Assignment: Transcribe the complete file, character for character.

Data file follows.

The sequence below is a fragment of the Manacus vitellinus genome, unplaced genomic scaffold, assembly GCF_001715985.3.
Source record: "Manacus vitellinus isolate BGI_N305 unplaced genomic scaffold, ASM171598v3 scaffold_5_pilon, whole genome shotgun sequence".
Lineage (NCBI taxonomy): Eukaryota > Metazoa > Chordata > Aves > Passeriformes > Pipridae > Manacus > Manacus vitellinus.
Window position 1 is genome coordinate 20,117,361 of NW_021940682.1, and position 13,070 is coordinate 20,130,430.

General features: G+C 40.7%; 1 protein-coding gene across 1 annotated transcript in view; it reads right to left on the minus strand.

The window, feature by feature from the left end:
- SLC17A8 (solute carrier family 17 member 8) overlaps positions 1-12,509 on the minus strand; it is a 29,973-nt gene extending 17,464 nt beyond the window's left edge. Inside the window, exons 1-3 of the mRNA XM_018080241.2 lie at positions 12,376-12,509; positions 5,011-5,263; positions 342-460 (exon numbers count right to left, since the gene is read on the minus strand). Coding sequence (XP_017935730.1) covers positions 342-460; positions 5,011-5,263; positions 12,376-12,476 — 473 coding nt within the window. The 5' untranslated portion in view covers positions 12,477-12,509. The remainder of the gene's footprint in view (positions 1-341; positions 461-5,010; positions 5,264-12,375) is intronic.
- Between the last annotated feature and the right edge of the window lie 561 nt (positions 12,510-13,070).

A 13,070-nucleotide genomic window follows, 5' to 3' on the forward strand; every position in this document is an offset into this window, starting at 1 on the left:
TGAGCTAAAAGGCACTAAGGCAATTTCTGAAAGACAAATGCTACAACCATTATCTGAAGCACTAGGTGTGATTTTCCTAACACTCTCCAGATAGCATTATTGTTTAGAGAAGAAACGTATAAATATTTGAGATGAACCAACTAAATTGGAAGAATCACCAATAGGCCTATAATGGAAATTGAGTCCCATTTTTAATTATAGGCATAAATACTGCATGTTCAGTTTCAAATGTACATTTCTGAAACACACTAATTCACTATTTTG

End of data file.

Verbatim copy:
The sequence below is a fragment of the Manacus vitellinus genome, unplaced genomic scaffold, assembly GCF_001715985.3.
Source record: "Manacus vitellinus isolate BGI_N305 unplaced genomic scaffold, ASM171598v3 scaffold_5_pilon, whole genome shotgun sequence".
Lineage (NCBI taxonomy): Eukaryota > Metazoa > Chordata > Aves > Passeriformes > Pipridae > Manacus > Manacus vitellinus.
Window position 1 is genome coordinate 20,117,361 of NW_021940682.1, and position 13,070 is coordinate 20,130,430.

General features: G+C 40.7%; 1 protein-coding gene across 1 annotated transcript in view; it reads right to left on the minus strand.

The window, feature by feature from the left end:
- SLC17A8 (solute carrier family 17 member 8) overlaps positions 1-12,509 on the minus strand; it is a 29,973-nt gene extending 17,464 nt beyond the window's left edge. Inside the window, exons 1-3 of the mRNA XM_018080241.2 lie at positions 12,376-12,509; positions 5,011-5,263; positions 342-460 (exon numbers count right to left, since the gene is read on the minus strand). Coding sequence (XP_017935730.1) covers positions 342-460; positions 5,011-5,263; positions 12,376-12,476 — 473 coding nt within the window. The 5' untranslated portion in view covers positions 12,477-12,509. The remainder of the gene's footprint in view (positions 1-341; positions 461-5,010; positions 5,264-12,375) is intronic.
- Between the last annotated feature and the right edge of the window lie 561 nt (positions 12,510-13,070).

A 13,070-nucleotide genomic window follows, 5' to 3' on the forward strand; every position in this document is an offset into this window, starting at 1 on the left:
TGAGCTAAAAGGCACTAAGGCAATTTCTGAAAGACAAATGCTACAACCATTATCTGAAGCACTAGGTGTGATTTTCCTAACACTCTCCAGATAGCATTATTGTTTAGAGAAGAAACGTATAAATATTTGAGATGAACCAACTAAATTGGAAGAATCACCAATAGGCCTATAATGGAAATTGAGTCCCATTTTTAATTATAGGCATAAATACTGCATGTTCAGTTTCAAATGTACATTTCTGAAACACACTAATTCACTATTTTG